The mission of a cognitive psychologist is to interpret the action of humans performing intellectual tasks to assumption of the synopsis methods motivating the behavior. Cognitive psychologists offer theories about what is occurring inside an individuals head on the foundation of the individual’s exterior behaviors. Of course, there is no way to identify for sure what is truly going on inside. What is significant is that the theory be precise in calculating an individual’s action in a particular condition.
Theories of comprehending human cognitive functioning begin with eye movements, because of the connection to perception, image memory, and pattern recollection. Eye movements perform a critical role in vision by being controlled by cognitive forms existing in the brain already. The human mind processes, retains, and retrieves information in systematic steps. These steps are run down something like this: The first step in this process is that information is given from an outside source or stimulus (Sensation) when a sensory organ picks up the stimulus it changes immediately into an electrical impulse (traces), which begins Perception.
These traces then move into Primary memory (Attention), while information is in Primary memory it last for about 15 seconds and if information is not used within those 15 seconds then the thought leaves or passes back out of primary memory. If information is used within 15 seconds in Primary memory then the traces are moved into Secondary memory (Short-term), which begins Storage. Again the information last in secondary memory for about what a researcher in the field of Mental Retardation named Norman R. Ellis calls “a semester” but is about 6 months.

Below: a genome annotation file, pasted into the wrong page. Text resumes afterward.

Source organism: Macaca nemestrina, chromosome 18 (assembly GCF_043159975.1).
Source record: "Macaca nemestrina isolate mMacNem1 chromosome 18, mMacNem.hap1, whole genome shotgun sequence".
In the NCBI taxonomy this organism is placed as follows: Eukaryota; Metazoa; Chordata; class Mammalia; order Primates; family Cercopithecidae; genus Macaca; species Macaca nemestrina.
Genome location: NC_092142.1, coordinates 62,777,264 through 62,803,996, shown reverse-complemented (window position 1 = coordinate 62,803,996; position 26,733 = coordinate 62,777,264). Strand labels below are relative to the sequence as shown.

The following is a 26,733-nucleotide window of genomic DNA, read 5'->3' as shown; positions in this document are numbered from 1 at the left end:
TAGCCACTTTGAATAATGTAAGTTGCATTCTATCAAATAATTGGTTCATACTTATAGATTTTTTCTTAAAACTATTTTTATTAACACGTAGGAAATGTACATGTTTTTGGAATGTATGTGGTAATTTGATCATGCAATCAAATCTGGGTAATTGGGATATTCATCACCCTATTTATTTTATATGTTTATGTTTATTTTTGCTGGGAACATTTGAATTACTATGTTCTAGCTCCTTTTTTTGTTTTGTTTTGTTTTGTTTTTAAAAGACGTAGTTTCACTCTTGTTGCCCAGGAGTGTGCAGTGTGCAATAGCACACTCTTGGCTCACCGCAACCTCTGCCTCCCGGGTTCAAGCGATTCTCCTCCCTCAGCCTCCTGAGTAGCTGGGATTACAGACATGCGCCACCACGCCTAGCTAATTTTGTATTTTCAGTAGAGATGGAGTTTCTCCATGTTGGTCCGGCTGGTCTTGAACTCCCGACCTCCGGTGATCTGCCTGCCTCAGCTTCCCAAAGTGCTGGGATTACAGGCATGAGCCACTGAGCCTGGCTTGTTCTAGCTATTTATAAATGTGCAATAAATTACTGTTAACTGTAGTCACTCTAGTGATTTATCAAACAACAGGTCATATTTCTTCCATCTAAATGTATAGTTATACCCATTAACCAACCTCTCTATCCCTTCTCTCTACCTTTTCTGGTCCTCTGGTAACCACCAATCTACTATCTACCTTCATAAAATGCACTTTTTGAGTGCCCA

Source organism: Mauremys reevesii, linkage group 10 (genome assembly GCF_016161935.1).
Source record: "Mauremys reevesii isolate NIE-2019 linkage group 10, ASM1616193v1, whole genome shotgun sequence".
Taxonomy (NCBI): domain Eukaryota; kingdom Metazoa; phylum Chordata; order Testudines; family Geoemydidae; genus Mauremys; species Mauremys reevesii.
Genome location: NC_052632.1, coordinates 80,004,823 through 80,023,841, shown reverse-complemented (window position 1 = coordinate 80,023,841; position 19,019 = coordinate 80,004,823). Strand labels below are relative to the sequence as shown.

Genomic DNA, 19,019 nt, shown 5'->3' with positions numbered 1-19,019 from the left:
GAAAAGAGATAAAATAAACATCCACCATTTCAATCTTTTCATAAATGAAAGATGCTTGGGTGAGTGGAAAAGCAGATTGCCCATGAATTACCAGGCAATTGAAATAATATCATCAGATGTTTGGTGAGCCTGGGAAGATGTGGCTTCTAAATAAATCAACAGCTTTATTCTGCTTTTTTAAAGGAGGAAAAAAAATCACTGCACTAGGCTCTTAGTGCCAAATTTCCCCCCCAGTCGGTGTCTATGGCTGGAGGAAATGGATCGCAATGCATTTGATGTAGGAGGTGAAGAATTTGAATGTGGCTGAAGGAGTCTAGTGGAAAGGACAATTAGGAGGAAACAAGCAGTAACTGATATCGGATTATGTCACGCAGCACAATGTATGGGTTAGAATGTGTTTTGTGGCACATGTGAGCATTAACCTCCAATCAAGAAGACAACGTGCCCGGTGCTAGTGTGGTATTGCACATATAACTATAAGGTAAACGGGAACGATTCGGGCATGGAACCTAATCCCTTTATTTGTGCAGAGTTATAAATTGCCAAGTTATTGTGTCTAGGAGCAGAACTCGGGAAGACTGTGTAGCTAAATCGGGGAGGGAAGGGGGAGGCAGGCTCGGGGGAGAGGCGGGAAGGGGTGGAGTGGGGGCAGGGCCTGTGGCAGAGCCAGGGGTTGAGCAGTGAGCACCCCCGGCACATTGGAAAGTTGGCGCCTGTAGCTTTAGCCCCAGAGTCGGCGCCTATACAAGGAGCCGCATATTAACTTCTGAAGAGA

Some information or knowledge might be retained in short-term memory until it hooks onto something else like maybe another similar memory. Individuals can select what they want to move on to Tertiary Memory better known as Long-Term Memory, even though not necessarily true that the information or knowledge will definitely go into Long-Term Memory. In Long-Term Memory, information or knowledge brought back to the surface (Retrieval) and go through the process repeatedly then could even bring along more information that is similar or knowledge that is in short term memory into Long-term memory.
When this happens, the process just continues repeatedly, unless a trauma or memory loss occurs. Even though this process sounds like it could take a long time to go through, it only takes a few minutes and is done unconsciously. Cognition can be considered the mental process that takes place among the antecedent and the behavior. Given that these processes cannot be quantified, cognitive psychologists use behavioral studies, most times in the usage of carrying out tasks, to calculate an individual’s performance in particular situations helping the understanding of the mental process.
From Classical conditioning, Operant conditioning, even to Experimental cognitive psychology. These all and some play a part in the what, where, and how of cognitive psychology. Conclusion Most people take their ability to learn and remember for granted. Without this ability individuals would not be able to think, use language, and recognize people in the environment. Understanding how the brain is able to acquire and process new information, store memory within neurons, then retrieve it when needed is a challenge to anyone interested in psychology.
It is very important to understand that cognitive psychology provides us insight into the human brain. It gives us the chance to help individuals who have disorders like dementia or amnesia, because of these disorders and others, plus the large fascination from the most of man kind, research for cognitive psychology will be around for many years to come. Reference Overskeid, G. (1995). Cognitivist or behaviourist–Who can tell the difference? The case of implicit and explicit knowledge. British Journal of Psychology, 86(4), 517. Retrieved September 4, 2008, from Research Library database. (Document ID: 9156094).